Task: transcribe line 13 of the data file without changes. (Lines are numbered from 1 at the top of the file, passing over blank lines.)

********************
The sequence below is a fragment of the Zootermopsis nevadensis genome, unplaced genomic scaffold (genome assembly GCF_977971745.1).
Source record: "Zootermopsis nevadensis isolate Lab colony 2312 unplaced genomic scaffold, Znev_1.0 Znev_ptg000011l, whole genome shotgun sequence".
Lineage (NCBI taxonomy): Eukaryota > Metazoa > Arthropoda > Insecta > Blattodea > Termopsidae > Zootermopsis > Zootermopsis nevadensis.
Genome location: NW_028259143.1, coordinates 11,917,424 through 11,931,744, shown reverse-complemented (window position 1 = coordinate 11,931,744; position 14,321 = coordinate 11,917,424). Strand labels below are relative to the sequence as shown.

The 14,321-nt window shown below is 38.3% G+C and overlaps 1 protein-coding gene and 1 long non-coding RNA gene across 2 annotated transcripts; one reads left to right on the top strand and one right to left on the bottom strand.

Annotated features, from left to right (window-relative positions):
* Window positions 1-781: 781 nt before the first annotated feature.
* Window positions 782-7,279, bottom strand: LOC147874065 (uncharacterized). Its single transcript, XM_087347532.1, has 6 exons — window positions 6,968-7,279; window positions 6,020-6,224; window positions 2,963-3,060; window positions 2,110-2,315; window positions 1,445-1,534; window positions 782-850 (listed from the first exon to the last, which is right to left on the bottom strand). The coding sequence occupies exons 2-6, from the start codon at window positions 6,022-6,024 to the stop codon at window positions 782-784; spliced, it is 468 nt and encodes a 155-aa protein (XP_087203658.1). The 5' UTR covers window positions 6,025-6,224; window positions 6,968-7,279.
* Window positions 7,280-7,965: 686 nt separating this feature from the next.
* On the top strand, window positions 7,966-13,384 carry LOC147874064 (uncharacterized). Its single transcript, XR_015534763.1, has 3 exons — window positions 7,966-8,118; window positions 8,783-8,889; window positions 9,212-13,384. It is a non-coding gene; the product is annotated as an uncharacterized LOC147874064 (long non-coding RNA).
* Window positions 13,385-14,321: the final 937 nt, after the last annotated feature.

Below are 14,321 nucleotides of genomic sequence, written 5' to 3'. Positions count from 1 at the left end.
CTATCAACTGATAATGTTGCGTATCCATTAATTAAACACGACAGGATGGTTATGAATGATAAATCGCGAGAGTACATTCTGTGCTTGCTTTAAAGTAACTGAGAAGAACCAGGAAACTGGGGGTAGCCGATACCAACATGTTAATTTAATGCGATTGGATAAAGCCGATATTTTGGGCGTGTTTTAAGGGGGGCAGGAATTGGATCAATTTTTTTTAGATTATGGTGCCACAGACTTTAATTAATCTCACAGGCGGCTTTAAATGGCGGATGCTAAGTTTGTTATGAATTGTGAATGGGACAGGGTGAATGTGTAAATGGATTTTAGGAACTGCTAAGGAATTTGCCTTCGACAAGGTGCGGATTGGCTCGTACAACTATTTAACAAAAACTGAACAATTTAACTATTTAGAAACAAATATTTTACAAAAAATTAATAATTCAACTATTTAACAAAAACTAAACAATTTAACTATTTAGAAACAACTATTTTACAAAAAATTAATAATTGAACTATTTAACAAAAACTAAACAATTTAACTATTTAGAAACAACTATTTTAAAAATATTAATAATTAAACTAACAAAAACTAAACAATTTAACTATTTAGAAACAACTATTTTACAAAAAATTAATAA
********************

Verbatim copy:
CTATCAACTGATAATGTTGCGTATCCATTAATTAAACACGACAGGATGGTTATGAATGATAAATCGCGAGAGTACATTCTGTGCTTGCTTTAAAGTAACTGAGAAGAACCAGGAAACTGGGGGTAGCCGATACCAACATGTTAATTTAATGCGATTGGATAAAGCCGATATTTTGGGCGTGTTTTAAGGGGGGCAGGAATTGGATCAATTTTTTTTAGATTATGGTGCCACAGACTTTAATTAATCTCACAGGCGGCTTTAAATGGCGGATGCTAAGTTTGTTATGAATTGTGAATGGGACAGGGTGAATGTGTAAATGGATTTTAGGAACTGCTAAGGAATTTGCCTTCGACAAGGTGCGGATTGGCTCGTACAACTATTTAACAAAAACTGAACAATTTAACTATTTAGAAACAAATATTTTACAAAAAATTAATAATTCAACTATTTAACAAAAACTAAACAATTTAACTATTTAGAAACAACTATTTTACAAAAAATTAATAATTGAACTATTTAACAAAAACTAAACAATTTAACTATTTAGAAACAACTATTTTAAAAATATTAATAATTAAACTAACAAAAACTAAACAATTTAACTATTTAGAAACAACTATTTTACAAAAAATTAATAA